VW Golf outsells Ford Fiesta by just 43 cars, as new car registrations fall in August
The latest figures from the Society for Motor Manufacturers and Traders (SMMT) show new car registrations fell for the fifth consecutive month in August, down –6.4% compared with the same month last year.
76,433 new cars hit the road in August, bringing the year-to-date total up to 1,640,241 – down –2.4% compared with the first eight months of 2016 – in line with the SMMT’s forecasts for the 2017 market.
In fact, the recent drop in registrations isn’t as drastic as it might appear. 2016 was a record-breaking year for the industry. It’s also worth remembering August is one of the quietest months on the registration front in anticipation of the September number plate change.
Mike Hawes, SMMT chief executive, said: “August is typically a quiet month for the new car market […] with the new 67-plate now available and a range of new models in showrooms, we anticipate the continuation of what are historically high levels of demand.”
Graham Hill, car finance expert at the National Association of Commercial Finance Brokers, added: “Despite a fifth consecutive monthly decline for the new car market, there's little reason to think this is any more than a seasonal blip. August is typically a slow time of the year for new car buying as buyers hang on for the 67 plates.”
AFVs defy summer slump
The market for alternatively fuelled vehicles (AFVs) continues to expand, with more people than ever getting behind the wheel of a hybrid, plug-in or electric vehicle in August than ever before. AFVs now account for a total of 5.2% of the UK new car market.
Conventional petrol power also grew this month, with more 3.8% more registered in Aug 2017 than in 2016. So why are registrations still down? Glance at the diesel figures and you’ll see – demand is down by over –21%, which now means its market share for 2017 dips below 40% too.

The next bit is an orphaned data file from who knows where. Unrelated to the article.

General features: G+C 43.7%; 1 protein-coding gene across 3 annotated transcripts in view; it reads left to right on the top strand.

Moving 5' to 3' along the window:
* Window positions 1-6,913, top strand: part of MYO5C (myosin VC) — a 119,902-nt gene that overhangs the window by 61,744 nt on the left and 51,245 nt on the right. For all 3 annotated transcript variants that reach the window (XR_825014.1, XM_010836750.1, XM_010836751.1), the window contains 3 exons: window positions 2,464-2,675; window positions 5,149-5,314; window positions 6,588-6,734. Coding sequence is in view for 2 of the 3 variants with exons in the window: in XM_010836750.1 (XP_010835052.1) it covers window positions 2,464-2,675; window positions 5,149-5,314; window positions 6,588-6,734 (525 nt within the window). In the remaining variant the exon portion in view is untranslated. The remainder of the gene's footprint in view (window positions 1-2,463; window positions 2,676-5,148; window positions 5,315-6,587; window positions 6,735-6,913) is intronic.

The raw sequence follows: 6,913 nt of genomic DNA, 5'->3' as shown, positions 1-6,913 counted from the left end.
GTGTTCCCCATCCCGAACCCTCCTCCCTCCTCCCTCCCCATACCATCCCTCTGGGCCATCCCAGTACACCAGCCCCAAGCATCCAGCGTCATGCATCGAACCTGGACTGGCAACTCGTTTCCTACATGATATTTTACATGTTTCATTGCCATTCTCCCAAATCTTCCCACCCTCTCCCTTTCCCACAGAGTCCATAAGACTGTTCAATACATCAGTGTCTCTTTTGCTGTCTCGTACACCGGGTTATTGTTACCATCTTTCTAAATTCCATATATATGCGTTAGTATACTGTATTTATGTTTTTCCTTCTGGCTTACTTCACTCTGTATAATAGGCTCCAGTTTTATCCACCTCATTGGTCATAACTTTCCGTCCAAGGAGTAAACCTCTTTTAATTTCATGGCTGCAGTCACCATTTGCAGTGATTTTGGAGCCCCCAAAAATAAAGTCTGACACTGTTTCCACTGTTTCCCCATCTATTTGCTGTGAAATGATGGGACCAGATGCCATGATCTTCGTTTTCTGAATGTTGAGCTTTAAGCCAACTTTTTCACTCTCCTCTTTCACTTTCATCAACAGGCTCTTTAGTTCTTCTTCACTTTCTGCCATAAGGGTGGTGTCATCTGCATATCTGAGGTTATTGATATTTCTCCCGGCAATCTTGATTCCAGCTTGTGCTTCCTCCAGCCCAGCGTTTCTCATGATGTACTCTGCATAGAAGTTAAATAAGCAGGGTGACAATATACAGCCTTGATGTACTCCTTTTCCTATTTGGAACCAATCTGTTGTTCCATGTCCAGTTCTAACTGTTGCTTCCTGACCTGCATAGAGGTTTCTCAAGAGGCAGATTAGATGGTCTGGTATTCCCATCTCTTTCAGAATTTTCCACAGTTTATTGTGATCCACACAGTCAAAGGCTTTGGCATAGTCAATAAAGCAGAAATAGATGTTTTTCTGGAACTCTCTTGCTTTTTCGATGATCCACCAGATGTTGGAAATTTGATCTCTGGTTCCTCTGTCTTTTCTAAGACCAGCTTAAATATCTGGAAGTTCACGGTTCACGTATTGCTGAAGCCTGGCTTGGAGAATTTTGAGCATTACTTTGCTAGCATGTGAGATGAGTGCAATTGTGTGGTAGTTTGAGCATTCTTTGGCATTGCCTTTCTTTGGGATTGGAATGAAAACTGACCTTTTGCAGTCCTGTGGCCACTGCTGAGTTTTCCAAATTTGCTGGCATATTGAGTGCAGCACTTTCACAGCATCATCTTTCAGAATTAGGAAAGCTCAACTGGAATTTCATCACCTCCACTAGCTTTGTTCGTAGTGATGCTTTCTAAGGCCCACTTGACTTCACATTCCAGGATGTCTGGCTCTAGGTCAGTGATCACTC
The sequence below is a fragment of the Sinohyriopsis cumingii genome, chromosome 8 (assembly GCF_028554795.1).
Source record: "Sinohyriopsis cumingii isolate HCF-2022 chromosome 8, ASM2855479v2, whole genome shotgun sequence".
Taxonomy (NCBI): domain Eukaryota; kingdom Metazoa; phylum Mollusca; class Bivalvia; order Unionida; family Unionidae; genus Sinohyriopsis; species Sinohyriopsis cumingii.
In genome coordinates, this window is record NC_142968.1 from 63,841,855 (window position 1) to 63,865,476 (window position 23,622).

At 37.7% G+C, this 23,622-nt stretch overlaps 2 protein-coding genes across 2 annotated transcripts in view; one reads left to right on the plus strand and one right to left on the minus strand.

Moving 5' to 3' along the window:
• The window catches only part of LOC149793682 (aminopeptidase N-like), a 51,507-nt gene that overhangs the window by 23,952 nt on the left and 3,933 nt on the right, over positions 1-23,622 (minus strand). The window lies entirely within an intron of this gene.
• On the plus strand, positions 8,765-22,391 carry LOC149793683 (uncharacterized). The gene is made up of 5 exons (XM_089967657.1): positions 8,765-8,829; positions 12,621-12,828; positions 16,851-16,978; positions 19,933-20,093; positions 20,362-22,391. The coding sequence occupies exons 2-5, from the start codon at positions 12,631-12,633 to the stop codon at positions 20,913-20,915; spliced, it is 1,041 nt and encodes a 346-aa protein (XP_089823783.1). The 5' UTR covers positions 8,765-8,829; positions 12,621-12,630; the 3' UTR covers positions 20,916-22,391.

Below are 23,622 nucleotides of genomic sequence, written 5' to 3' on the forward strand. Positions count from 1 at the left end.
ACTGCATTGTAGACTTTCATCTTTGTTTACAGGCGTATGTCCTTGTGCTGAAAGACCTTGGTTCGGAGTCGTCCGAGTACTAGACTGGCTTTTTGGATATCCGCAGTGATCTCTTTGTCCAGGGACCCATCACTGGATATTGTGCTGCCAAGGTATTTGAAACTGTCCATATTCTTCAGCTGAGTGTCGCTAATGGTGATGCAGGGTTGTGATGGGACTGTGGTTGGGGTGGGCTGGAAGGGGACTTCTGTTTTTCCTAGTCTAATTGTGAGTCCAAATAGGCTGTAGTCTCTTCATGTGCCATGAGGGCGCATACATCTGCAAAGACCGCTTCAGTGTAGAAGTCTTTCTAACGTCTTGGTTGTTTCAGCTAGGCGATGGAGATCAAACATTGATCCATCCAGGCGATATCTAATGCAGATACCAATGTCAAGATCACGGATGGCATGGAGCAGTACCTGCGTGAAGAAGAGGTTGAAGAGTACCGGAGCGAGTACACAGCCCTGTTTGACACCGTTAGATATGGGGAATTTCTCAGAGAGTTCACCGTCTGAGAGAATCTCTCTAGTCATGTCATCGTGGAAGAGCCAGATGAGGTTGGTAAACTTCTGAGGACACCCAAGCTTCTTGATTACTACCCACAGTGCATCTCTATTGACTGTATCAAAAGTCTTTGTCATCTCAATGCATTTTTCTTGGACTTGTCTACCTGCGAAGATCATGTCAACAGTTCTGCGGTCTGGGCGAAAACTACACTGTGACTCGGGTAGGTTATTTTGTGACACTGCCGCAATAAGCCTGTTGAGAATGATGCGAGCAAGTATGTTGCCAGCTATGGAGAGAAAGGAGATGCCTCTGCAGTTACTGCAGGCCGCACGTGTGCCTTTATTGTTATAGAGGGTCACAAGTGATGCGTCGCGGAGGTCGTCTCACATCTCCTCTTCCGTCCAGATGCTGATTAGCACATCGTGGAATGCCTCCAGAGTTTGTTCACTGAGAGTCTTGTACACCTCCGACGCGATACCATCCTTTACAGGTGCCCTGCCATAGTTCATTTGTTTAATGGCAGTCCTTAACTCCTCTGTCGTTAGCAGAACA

The sizable dip is of course due to the negative publicity that’s surrounded the fuel in recent months, with the government’s recent announcements surrounding pure petrol and diesel cars giving a helping hand to the market for hybrid and electric vehicles.
"The upturn in alternatively-fuelled vehicles will cheer the government and policymakers that the plans to ban the sale of petrol and diesel have given an early bump to hybrids and electrics.
And the top ten…
The Volkswagen Golf was back out in force in August, no doubt boosted by its recent refresh. It takes the number one spot from the Ford Focus, which itself has fallen into fourth position.
Year-to-date, the Fiesta is still way out in front and is back in second position for August. With the new Fiesta now available, we’re sure the ubiquitous supermini will continue to hold its position as 2017’s most popular car. Here’s the top ten in full…
What’s next for the UK car industry?
New registrations are still in line with the SMMT’s 2017 forecasts, but there is still uncertainty for the market due to the on-going Brexit issue. The government’s recent announcement about the future of petrol and diesel will also be a factor to consider in the coming months, but the recent arrival of the all-new 67 plate will be the real test for the UK market’s resilience.
Chris Bosworth, director of Close Brothers Motor Finance said: “With Brexit negotiations well underway and the government announcing radical changes to the sale of fossil fuelled cars, the motor industry is entering a wave of prolonged uncertainty. This will likely have an impact on consumer spending habits. The Bank of England has already announced that car finance deals have eased as a result.
Hill added: “September will be the real test of whether continuous downbeat talk around new car finance deals - specifically PCPs - are having a real time drag on the market. June's 8% drop in new car finance business volumes from the FLA could be the canary in the coal mine and a sign of worse to come."